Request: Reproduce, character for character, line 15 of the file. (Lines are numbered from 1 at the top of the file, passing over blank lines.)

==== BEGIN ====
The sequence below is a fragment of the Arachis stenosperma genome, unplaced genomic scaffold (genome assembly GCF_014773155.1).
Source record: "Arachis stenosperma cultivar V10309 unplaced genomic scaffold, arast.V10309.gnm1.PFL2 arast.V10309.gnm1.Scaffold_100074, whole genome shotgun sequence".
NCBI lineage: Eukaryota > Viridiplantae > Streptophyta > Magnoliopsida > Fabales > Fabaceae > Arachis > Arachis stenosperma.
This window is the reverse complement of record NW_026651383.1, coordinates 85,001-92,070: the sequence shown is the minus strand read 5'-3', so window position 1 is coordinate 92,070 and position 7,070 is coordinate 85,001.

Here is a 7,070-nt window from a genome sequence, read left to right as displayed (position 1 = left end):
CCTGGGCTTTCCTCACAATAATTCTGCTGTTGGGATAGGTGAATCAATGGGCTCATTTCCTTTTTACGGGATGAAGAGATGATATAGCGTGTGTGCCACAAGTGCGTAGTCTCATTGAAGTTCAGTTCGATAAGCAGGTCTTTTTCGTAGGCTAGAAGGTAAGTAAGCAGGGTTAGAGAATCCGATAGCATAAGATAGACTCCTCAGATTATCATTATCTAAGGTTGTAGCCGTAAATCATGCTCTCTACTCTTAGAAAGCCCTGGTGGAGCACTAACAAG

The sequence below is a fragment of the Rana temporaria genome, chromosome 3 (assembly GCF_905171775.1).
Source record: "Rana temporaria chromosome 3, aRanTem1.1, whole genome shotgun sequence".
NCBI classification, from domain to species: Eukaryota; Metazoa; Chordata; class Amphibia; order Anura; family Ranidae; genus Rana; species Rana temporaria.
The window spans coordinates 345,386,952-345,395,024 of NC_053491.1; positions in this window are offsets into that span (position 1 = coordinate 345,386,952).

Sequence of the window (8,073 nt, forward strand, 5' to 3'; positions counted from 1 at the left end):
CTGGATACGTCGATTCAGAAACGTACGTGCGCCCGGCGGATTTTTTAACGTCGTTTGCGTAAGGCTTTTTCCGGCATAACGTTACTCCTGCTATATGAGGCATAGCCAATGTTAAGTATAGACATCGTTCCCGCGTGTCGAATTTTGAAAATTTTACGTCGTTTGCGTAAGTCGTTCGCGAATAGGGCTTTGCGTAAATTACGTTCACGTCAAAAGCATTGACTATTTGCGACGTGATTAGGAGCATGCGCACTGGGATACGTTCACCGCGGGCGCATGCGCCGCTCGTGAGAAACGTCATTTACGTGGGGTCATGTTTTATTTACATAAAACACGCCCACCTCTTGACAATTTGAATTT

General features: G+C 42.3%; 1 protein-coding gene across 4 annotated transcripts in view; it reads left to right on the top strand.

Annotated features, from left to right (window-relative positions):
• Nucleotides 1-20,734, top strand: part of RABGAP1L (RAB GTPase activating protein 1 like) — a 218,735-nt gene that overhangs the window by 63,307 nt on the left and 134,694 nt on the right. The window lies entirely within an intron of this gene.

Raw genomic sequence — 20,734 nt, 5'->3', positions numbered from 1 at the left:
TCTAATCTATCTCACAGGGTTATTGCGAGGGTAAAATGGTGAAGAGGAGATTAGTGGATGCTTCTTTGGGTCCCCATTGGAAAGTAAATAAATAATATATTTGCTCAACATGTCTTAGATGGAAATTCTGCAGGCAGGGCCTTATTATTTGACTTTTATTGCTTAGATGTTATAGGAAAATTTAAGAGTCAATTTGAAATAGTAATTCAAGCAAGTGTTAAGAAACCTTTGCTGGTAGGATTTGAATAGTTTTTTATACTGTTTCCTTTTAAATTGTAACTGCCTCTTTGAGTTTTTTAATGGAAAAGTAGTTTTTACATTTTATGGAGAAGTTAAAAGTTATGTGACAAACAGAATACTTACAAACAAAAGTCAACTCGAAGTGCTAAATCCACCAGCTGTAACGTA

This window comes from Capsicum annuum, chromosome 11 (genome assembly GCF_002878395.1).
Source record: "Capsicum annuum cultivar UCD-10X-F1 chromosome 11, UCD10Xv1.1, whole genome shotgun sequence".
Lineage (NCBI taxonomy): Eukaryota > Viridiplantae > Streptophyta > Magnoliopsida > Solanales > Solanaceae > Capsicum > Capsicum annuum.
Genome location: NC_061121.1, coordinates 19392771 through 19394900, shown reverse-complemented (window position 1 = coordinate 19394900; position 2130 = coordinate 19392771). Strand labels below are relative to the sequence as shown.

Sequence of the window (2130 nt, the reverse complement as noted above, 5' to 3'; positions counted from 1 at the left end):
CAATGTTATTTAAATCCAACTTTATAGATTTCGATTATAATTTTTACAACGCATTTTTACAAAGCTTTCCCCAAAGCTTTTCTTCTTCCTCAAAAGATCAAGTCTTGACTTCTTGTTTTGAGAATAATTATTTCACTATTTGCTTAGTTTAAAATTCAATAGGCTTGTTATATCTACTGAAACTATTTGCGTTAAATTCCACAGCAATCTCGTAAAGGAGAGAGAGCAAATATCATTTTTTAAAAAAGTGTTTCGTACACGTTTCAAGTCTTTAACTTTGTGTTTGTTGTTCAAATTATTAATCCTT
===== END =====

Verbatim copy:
• Nucleotides 1-20,734, top strand: part of RABGAP1L (RAB GTPase activating protein 1 like) — a 218,735-nt gene that overhangs the window by 63,307 nt on the left and 134,694 nt on the right. The window lies entirely within an intron of this gene.